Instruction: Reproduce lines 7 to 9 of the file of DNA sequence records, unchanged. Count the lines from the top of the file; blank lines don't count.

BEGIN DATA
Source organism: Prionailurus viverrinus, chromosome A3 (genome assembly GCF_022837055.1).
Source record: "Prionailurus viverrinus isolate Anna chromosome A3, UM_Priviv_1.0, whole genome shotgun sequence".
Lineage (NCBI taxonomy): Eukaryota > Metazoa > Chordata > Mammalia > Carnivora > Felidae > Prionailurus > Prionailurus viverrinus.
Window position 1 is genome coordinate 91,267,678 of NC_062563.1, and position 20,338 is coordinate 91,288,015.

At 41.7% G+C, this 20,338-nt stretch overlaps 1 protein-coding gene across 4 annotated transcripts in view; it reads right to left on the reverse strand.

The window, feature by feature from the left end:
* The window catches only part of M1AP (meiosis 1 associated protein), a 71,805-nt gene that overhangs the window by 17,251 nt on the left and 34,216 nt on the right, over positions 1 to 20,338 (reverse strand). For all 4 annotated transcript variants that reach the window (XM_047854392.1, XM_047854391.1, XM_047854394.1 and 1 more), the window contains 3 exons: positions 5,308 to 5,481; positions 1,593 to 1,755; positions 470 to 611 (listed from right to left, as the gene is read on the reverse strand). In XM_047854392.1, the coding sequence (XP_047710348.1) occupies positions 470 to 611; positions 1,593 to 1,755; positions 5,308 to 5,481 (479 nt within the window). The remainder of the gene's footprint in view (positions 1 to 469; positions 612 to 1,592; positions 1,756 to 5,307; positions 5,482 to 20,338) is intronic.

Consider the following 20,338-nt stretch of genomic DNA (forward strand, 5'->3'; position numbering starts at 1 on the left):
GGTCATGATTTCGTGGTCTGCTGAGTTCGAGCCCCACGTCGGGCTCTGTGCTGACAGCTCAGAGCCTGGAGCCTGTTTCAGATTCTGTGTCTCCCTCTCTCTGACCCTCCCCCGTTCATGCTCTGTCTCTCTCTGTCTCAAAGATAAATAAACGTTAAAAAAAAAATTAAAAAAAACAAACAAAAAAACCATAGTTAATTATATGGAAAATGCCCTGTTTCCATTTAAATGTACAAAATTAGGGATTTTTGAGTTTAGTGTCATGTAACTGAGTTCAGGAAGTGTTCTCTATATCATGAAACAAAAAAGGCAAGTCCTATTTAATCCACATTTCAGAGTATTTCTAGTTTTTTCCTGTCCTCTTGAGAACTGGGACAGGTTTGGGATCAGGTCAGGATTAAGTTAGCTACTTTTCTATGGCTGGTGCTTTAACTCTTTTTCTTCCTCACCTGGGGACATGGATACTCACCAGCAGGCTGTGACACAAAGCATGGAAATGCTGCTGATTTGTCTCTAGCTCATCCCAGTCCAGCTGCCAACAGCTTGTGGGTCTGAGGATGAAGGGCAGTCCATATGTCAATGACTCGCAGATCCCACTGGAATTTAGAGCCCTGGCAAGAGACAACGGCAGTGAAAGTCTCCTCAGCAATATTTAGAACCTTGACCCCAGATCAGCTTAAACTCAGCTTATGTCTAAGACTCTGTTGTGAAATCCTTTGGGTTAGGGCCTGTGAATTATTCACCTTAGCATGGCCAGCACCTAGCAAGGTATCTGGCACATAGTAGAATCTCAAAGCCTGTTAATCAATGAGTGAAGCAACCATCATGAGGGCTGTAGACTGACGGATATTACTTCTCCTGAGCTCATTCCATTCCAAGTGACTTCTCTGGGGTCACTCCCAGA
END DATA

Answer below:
* The window catches only part of M1AP (meiosis 1 associated protein), a 71,805-nt gene that overhangs the window by 17,251 nt on the left and 34,216 nt on the right, over positions 1 to 20,338 (reverse strand). For all 4 annotated transcript variants that reach the window (XM_047854392.1, XM_047854391.1, XM_047854394.1 and 1 more), the window contains 3 exons: positions 5,308 to 5,481; positions 1,593 to 1,755; positions 470 to 611 (listed from right to left, as the gene is read on the reverse strand). In XM_047854392.1, the coding sequence (XP_047710348.1) occupies positions 470 to 611; positions 1,593 to 1,755; positions 5,308 to 5,481 (479 nt within the window). The remainder of the gene's footprint in view (positions 1 to 469; positions 612 to 1,592; positions 1,756 to 5,307; positions 5,482 to 20,338) is intronic.

Consider the following 20,338-nt stretch of genomic DNA (forward strand, 5'->3'; position numbering starts at 1 on the left):
GGTCATGATTTCGTGGTCTGCTGAGTTCGAGCCCCACGTCGGGCTCTGTGCTGACAGCTCAGAGCCTGGAGCCTGTTTCAGATTCTGTGTCTCCCTCTCTCTGACCCTCCCCCGTTCATGCTCTGTCTCTCTCTGTCTCAAAGATAAATAAACGTTAAAAAAAAAATTAAAAAAAACAAACAAAAAAACCATAGTTAATTATATGGAAAATGCCCTGTTTCCATTTAAATGTACAAAATTAGGGATTTTTGAGTTTAGTGTCATGTAACTGAGTTCAGGAAGTGTTCTCTATATCATGAAACAAAAAAGGCAAGTCCTATTTAATCCACATTTCAGAGTATTTCTAGTTTTTTCCTGTCCTCTTGAGAACTGGGACAGGTTTGGGATCAGGTCAGGATTAAGTTAGCTACTTTTCTATGGCTGGTGCTTTAACTCTTTTTCTTCCTCACCTGGGGACATGGATACTCACCAGCAGGCTGTGACACAAAGCATGGAAATGCTGCTGATTTGTCTCTAGCTCATCCCAGTCCAGCTGCCAACAGCTTGTGGGTCTGAGGATGAAGGGCAGTCCATATGTCAATGACTCGCAGATCCCACTGGAATTTAGAGCCCTGGCAAGAGACAACGGCAGTGAAAGTCTCCTCAGCAATATTTAGAACCTTGACCCCAGATCAGCTTAAACTCAGCTTATGTCTAAGACTCTGTTGTGAAATCCTTTGGGTTAGGGCCTGTGAATTATTCACCTTAGCATGGCCAGCACCTAGCAAGGTATCTGGCACATAGTAGAATCTCAAAGCCTGTTAATCAATGAGTGAAGCAACCATCATGAGGGCTGTAGACTGACGGATATTACTTCTCCTGAGCTCATTCCATTCCAAGTGACTTCTCTGGGGTCACTCCCAGA